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AMSTERDAM (Reuters) - A Dutch far-right politician whose anti-Islam comments have led to death threats says he is making a film for television about the Koran, despite warnings from the Dutch government about making such a film.
Geert Wilders, who lives under constant guard, told Dutch television he wanted his film to open people's eyes.
"It is not my intention to offend people. I just want to illustrate my opinions, which I have expressed as a member of parliament," he told broadcaster NOS. "If people do feel offended that is a shame, but it is not my problem," he added.
A justice ministry spokesman said the Justice and Foreign Ministers met with Geert Wilders to discuss with him the risks of making such a film to himself and Dutch interests abroad while also outlining his right to free speech.
The idea of a film made by a high-profile Islam critic for screening on Dutch television has a disturbing precedent in the Netherlands.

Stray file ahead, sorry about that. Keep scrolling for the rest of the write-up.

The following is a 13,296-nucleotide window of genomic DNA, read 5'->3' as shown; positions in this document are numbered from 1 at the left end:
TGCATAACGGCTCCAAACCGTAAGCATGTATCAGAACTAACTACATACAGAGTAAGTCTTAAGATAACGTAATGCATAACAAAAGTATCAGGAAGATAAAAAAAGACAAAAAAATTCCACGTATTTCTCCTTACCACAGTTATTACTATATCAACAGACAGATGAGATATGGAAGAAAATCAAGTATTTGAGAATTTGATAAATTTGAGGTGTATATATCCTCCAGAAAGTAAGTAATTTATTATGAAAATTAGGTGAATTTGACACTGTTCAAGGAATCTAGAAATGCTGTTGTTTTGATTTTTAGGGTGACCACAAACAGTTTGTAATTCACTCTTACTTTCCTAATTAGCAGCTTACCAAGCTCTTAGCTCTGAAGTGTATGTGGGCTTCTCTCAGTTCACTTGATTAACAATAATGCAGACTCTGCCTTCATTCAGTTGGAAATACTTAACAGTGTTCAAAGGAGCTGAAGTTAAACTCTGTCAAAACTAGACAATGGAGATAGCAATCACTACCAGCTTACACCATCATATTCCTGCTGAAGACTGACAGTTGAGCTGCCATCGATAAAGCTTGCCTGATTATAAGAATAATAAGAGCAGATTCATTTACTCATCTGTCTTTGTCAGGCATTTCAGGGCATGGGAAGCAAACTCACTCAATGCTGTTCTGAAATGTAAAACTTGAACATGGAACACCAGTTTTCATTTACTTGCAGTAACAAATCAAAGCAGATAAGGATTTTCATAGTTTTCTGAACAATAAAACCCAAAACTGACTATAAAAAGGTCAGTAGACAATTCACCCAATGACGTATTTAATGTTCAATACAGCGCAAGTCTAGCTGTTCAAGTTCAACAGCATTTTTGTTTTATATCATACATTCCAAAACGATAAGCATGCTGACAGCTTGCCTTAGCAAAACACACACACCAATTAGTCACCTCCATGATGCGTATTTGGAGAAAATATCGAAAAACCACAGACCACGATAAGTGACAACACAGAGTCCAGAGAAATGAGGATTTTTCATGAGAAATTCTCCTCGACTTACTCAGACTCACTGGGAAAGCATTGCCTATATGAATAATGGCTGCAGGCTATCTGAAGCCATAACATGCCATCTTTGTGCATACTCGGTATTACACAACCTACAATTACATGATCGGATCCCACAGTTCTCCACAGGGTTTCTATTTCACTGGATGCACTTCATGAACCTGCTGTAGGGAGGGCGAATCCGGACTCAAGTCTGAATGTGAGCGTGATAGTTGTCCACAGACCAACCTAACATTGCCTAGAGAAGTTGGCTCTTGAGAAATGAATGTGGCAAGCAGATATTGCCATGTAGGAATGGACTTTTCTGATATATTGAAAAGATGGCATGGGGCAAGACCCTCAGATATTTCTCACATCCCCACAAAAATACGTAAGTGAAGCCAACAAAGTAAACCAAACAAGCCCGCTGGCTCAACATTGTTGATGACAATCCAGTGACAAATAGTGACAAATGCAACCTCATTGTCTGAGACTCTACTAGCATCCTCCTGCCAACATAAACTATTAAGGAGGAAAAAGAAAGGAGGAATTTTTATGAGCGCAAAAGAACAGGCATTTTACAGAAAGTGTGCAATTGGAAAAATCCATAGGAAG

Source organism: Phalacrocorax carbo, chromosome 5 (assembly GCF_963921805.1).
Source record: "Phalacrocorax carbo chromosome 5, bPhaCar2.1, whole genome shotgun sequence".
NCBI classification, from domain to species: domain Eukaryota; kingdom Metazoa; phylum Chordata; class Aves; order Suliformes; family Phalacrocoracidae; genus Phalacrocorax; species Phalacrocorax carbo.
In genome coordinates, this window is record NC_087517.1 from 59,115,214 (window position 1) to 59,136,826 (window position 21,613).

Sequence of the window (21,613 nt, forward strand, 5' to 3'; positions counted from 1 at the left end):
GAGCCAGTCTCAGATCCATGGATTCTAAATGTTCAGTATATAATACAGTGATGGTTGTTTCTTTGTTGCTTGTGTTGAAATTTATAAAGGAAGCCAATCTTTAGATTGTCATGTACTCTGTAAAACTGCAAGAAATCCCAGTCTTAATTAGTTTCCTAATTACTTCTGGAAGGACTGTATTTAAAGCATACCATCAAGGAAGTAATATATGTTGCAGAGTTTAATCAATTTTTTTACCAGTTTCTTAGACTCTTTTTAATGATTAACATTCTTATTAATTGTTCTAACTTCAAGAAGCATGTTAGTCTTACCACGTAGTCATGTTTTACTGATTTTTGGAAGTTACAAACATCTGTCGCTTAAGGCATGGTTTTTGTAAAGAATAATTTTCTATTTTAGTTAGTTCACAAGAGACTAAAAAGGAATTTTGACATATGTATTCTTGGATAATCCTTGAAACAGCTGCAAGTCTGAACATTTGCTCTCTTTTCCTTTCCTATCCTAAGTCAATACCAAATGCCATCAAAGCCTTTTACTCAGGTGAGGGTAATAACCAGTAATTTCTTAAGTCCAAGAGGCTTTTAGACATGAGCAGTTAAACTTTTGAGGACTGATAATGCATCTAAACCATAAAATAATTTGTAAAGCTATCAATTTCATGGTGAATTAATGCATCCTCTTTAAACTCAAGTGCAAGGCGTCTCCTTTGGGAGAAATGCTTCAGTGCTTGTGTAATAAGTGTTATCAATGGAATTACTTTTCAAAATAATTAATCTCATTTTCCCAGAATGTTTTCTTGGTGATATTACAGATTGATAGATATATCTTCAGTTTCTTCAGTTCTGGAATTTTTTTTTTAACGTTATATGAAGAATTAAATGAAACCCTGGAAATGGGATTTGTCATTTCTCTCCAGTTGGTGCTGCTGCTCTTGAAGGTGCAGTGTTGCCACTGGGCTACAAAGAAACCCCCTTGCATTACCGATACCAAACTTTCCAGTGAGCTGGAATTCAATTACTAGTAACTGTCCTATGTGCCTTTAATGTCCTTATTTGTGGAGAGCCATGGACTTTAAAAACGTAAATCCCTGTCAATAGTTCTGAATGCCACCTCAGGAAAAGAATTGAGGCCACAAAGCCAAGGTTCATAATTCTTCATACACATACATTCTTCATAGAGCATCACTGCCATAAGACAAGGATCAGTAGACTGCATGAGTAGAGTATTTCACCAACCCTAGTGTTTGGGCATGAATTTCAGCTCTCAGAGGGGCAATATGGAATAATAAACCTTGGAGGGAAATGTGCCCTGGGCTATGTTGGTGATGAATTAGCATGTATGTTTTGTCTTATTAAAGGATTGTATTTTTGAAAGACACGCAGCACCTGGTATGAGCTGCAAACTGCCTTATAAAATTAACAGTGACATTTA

Three years ago an Islamic militant killed filmmaker Theo Van Gogh over his film "Submission," written by former Dutch lawmaker Ayaan Hirsi-Ali, in which she accused Islam of condoning violence against women.
The murder unleashed a violent anti-Muslim backlash and forced Hirsi-Ali into hiding.
Abdelmajid Khairoun of the Dutch Muslim Council told Dutch news agency ANP Wilders was simply trying to provoke, but he feared the worst should the film actually be made, and it could provoke similar reactions abroad to those seen over Danish cartoons depicting the Prophet.
Wilders' Freedom Party won nine seats out of the 150 available in parliament in last November's elections, and latest opinion polls by Peil.nl give him up to 11 seats.
Previously he has warned of a "tsunami of Islamisation" in a country home to 1 million Muslims, and has called for a vote of no-confidence in two Muslim government ministers, questioning their loyalty to the country because of their dual nationality.
In April, Wilders, who has called the Koran a "fascist" book, said he had been warned by the Dutch anti-terrorism chief about the anger caused by his statements in the Middle East.
Last year Saudi Arabia, home to Islam's holiest shrines, withdrew its ambassador to Copenhagen over the Danish cartoons which provoked worldwide protests among Muslims.
Reporting by Alexandra Hudson and Harro ten Wolde